“As a five-year-old, I can remember going to Brickies, and have since done a bit of street racing myself in a Walkinshaw Commodore with a pair nitrous bottles in the boot.

“I’ve owned a heap of other tough cars: Monaros, GTs, L34s, XU-1s, a Nissan GT-R and an 11.0sec E55 Charger, which I recently sold. I even had a full-on blown Camaro, tubbed with wheelie bars. None of them got anything like the attention the Challenger gets.”


Paint: PPG Plum Crazy
Brand: Aluminium Indy Maxx Hemi 605ci
Inlet manifold: Tunnel ram
Carbs: Twin 1050 Pro System
Heads:Indy CNC-295
Camshaft: Solid-roller, 690thou lift
Pistons: JE forged, ceramic-coated crowns, Teflon skirts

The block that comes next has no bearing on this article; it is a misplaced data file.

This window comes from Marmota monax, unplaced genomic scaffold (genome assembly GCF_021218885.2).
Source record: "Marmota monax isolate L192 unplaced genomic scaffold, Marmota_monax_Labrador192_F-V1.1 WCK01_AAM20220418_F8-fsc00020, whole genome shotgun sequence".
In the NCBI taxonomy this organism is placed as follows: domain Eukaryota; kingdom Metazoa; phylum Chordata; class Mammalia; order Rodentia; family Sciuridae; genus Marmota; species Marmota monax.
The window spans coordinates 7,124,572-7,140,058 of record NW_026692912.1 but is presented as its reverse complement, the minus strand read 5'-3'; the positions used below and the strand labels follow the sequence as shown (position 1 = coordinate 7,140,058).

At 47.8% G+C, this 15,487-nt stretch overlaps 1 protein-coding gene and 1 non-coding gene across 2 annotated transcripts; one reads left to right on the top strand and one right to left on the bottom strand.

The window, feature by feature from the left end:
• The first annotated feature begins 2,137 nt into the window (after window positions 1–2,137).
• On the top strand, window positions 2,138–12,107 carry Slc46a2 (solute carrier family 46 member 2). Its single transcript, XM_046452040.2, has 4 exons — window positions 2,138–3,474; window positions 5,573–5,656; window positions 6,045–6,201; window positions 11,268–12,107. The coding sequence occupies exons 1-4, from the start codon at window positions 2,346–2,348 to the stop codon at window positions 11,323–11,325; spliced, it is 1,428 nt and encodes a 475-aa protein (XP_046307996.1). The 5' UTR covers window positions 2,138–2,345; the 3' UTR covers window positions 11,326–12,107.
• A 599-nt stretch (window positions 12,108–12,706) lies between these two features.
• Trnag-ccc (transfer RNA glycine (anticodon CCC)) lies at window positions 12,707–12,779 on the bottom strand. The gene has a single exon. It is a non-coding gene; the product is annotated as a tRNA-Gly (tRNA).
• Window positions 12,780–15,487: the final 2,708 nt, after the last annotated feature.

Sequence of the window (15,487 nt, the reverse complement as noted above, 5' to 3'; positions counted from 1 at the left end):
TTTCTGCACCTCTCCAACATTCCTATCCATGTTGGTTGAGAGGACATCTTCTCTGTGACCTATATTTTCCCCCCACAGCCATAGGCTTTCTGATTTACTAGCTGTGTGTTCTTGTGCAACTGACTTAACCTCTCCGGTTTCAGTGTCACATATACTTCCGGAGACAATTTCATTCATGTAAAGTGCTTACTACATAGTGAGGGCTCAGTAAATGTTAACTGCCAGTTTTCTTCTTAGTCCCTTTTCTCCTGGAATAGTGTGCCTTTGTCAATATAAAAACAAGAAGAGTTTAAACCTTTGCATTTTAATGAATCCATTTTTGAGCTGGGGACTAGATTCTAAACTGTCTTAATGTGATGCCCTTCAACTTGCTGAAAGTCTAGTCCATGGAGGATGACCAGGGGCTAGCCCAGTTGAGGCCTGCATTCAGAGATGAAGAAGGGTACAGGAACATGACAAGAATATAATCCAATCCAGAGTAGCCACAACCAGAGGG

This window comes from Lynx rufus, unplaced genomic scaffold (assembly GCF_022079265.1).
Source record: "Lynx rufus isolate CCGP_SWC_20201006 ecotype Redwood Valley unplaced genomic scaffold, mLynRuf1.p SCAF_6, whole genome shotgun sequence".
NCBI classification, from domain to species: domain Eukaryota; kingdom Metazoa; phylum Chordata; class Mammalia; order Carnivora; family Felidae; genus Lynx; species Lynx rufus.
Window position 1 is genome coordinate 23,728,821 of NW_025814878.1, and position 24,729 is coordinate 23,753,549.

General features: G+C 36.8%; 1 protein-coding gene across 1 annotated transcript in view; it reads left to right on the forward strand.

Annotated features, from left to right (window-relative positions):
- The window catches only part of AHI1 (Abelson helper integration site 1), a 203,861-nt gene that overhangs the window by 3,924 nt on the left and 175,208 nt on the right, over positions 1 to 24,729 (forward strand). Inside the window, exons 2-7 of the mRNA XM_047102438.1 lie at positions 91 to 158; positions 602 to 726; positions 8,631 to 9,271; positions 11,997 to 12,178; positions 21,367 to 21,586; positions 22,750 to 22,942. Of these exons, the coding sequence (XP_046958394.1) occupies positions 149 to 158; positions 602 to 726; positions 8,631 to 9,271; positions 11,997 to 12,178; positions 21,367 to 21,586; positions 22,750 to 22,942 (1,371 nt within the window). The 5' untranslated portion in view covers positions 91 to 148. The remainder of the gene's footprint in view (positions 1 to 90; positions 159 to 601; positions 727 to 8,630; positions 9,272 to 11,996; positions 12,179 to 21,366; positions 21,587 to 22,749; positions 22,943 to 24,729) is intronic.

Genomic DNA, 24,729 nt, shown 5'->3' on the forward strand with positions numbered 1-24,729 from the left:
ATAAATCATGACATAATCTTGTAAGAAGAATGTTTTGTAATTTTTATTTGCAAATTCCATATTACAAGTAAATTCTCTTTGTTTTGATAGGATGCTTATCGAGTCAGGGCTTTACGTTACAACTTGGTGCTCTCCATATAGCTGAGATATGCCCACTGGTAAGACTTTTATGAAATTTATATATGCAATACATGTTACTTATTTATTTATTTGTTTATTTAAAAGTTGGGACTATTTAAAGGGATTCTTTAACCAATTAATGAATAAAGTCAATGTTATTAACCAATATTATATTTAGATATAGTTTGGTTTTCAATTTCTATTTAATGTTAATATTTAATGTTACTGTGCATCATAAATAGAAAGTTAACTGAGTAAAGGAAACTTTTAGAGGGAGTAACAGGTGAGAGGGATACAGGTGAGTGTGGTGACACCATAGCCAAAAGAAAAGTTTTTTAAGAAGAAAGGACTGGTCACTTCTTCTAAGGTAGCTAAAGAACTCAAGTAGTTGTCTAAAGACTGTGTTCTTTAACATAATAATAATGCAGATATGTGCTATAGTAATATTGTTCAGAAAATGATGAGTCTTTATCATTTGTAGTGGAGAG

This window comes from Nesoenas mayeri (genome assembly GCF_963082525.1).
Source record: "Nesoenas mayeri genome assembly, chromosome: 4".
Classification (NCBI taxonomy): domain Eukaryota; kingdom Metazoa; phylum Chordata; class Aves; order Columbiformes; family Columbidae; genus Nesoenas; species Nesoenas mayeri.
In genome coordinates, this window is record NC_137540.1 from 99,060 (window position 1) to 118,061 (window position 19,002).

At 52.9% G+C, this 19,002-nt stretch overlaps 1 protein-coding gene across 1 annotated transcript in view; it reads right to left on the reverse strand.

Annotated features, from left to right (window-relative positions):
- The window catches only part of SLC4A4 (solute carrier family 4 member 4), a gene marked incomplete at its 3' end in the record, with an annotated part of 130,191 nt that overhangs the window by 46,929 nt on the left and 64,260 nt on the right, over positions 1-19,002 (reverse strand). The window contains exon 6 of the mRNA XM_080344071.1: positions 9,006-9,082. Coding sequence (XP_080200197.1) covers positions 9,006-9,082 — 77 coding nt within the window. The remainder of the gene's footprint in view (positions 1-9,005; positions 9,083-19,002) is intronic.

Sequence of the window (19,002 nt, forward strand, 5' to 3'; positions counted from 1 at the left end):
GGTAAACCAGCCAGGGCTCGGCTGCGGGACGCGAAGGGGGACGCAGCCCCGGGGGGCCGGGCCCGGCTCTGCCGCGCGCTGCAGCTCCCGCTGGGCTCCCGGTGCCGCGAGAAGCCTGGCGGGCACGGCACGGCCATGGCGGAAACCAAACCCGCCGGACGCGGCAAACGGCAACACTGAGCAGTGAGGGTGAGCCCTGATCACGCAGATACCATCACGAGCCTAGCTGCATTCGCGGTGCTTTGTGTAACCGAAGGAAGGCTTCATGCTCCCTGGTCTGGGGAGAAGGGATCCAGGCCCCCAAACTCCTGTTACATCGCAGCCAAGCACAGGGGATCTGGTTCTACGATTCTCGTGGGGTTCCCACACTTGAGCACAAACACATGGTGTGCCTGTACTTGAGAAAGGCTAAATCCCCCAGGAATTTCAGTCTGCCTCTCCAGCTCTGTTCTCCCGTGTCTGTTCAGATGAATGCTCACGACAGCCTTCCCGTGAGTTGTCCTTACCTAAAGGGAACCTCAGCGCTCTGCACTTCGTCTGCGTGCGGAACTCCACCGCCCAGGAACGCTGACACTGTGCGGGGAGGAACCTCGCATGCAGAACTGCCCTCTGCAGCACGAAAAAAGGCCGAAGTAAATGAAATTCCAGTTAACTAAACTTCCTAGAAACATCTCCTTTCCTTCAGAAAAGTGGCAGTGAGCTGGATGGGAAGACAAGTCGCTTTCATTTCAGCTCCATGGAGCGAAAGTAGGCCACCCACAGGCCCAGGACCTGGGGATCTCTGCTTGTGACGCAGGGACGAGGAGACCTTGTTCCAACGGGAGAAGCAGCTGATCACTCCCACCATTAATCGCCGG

Conrods: Oliver
Crank: Callies
Sump: External pick-up
Oil pump: Keith Black
Fuel pump: Aeromotive 1000
Cooling: Alloy radiator and twin thermos
Exhaust: TTi 4-into-1 headers, 2½in primaries, 4in collector, 3in system
Ignition: MSD Billet distributor, programmable 6AL-2
Gearbox: Torqueflite 727 reverse-pattern
Converter: 5700rpm stall
Tailshaft: Strange, 4in billet yokes
Diff: Strange Dana, Detroit Locker centre, 4.11:1 gears, Strange axles
Front: 90/10 shocks, Commodore rack-and-pinion
Rear: Calvert split mono-leaf springs, adjustable Ranchero shocks, CalTracs
Brakes: Wilwood (f & r)
Rims: Convo Banshee; 15×7 (f), 15×10 (r)
Rubber: Nexen N Blue 205/70R15 (f), Mickey Thompson ET Street S/S 295/65/R15 (r)

Russell at Dominator Engines; Howard Knight; George Shalala at Shalala Smash; Peter at South West Automatics